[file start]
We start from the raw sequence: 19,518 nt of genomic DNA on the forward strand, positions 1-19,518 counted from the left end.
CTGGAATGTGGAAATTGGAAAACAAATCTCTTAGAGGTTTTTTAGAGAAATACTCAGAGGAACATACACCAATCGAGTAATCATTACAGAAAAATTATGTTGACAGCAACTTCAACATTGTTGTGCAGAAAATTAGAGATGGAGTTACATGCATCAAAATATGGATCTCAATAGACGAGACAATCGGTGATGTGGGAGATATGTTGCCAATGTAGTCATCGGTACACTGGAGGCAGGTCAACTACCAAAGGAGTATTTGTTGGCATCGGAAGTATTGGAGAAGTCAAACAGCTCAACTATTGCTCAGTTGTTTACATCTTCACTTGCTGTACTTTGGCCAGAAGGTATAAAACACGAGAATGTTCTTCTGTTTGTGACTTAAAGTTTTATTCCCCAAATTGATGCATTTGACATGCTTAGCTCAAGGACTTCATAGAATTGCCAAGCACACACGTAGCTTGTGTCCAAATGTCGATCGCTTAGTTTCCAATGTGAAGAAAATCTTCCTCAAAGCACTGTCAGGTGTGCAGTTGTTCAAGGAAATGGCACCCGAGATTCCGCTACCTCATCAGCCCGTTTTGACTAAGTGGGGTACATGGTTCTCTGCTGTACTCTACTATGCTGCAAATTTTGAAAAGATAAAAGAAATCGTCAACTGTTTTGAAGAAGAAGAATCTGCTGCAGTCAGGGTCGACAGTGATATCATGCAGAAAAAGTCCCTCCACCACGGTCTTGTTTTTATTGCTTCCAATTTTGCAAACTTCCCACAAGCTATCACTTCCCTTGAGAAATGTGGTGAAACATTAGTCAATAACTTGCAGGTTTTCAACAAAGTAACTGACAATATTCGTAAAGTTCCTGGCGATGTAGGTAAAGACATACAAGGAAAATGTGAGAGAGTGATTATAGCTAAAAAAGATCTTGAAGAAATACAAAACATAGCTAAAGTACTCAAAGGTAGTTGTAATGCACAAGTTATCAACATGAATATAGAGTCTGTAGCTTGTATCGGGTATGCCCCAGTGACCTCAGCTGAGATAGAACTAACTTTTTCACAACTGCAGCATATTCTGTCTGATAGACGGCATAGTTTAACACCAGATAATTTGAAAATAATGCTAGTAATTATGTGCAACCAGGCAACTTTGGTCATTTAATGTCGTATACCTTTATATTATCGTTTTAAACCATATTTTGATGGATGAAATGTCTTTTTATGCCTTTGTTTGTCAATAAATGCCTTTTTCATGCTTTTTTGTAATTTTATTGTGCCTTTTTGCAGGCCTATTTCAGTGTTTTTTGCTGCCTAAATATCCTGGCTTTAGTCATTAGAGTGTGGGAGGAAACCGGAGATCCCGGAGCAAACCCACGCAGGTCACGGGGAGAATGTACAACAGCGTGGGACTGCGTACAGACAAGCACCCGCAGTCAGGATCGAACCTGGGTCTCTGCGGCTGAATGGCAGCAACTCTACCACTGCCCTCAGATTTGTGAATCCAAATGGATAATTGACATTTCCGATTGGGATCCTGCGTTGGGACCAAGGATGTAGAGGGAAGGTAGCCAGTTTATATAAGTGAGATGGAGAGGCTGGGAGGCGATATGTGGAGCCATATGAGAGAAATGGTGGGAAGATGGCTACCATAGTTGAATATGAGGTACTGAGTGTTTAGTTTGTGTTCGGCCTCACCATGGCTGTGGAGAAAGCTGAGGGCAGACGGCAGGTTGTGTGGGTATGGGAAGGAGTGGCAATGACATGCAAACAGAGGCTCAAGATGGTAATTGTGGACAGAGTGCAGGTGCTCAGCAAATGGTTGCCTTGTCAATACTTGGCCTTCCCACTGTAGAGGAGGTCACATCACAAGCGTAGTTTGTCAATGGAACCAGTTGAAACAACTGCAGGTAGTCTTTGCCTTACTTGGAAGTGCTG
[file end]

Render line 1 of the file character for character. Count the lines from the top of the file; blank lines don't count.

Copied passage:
We start from the raw sequence: 19,518 nt of genomic DNA on the forward strand, positions 1-19,518 counted from the left end.